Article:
Cornelius Coffey

During the Great Depression, Chicago rivaled Los Angeles as a center for black aviation with a highly successful flying club for African Americans, led by Coffey.

A skilled auto mechanic, Cornelius Coffey dreamed of becoming a pilot. In 1931 he brought together a group of black air enthusiasts to study at the Curtiss-Wright Aeronautical School. Then he helped organize the Challengers Air Pilots’ Association to expand flying opportunities for African Americans in Chicago. Excluded from local airfields, they set up their own at Robbins, Illinois.

In Chicago, Coffey helped establish training classes, and his School of Aeronautics received a franchise from the Civilian Pilot Training Program (CPTP). Coffey and his fellow air enthusiasts promoted the flight of Chauncey Spencer and Dale White, who flew from Chicago to Washington, D.C., in 1939 to campaign for an end to racial segregation in aviation.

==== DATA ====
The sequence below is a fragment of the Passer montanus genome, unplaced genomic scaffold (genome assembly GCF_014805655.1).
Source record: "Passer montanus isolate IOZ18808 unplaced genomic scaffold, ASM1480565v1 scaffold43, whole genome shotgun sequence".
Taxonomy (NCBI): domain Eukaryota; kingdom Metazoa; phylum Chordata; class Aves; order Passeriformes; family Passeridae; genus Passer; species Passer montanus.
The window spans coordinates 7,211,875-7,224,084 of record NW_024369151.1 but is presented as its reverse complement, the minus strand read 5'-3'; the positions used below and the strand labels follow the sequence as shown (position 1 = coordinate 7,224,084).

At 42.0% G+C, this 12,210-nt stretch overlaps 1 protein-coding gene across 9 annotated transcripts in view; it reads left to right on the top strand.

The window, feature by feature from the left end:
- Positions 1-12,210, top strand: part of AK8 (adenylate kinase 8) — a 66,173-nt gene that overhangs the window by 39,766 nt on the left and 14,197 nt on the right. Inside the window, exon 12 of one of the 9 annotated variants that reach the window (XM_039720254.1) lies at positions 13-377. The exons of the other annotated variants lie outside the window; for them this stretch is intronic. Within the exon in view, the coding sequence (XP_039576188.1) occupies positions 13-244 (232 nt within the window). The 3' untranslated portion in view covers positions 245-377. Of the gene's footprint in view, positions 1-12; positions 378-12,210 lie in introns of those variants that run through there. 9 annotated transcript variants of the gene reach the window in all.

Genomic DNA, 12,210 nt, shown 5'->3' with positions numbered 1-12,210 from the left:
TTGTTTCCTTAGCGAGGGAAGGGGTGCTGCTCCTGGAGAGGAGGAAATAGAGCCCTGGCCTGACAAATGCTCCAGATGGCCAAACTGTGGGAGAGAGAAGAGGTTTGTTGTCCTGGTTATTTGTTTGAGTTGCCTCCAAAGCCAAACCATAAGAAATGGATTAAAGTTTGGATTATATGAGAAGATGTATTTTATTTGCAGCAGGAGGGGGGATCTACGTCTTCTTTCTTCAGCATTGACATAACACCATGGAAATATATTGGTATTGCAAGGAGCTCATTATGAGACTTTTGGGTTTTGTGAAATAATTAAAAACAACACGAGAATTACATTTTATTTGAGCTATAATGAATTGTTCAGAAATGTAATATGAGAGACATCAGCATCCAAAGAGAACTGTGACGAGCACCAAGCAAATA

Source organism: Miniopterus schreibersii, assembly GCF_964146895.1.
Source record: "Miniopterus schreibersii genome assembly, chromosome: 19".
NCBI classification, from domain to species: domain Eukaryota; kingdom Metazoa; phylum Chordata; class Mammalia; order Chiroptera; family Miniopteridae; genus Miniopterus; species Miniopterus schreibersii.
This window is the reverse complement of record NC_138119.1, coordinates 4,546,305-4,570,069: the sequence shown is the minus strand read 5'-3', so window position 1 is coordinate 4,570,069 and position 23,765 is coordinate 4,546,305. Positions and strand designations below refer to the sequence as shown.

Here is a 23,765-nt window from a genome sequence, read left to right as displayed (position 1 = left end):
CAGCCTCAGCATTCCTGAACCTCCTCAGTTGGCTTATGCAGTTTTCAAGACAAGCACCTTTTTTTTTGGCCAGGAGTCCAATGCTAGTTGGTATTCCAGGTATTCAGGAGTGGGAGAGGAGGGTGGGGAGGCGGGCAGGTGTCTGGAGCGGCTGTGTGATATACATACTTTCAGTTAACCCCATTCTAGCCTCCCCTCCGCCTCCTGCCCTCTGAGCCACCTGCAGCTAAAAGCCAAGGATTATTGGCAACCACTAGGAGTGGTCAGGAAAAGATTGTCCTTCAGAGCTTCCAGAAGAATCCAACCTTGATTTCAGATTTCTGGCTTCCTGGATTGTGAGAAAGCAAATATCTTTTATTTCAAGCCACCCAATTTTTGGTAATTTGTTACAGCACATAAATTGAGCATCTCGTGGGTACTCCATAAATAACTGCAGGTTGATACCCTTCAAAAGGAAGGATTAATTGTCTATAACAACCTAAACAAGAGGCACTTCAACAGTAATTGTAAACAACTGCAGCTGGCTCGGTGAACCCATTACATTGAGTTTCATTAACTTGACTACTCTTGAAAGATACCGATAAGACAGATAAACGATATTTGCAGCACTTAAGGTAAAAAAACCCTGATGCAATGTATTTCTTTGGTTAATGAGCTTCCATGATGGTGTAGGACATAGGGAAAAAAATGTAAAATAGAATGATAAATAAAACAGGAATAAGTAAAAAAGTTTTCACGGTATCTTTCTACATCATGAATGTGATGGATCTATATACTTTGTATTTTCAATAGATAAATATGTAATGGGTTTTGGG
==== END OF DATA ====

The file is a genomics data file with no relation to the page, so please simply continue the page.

Cornelius R. Coffey established his own flight training school, the Coffey School of Aeronautics, in Chicago.

The CPTP offered blacks flight training.

Willa Brown (center ) with Perry Young and his mother at Chicago’s Harlem airport.

The African American community in Chicago became enthusiastic for flight.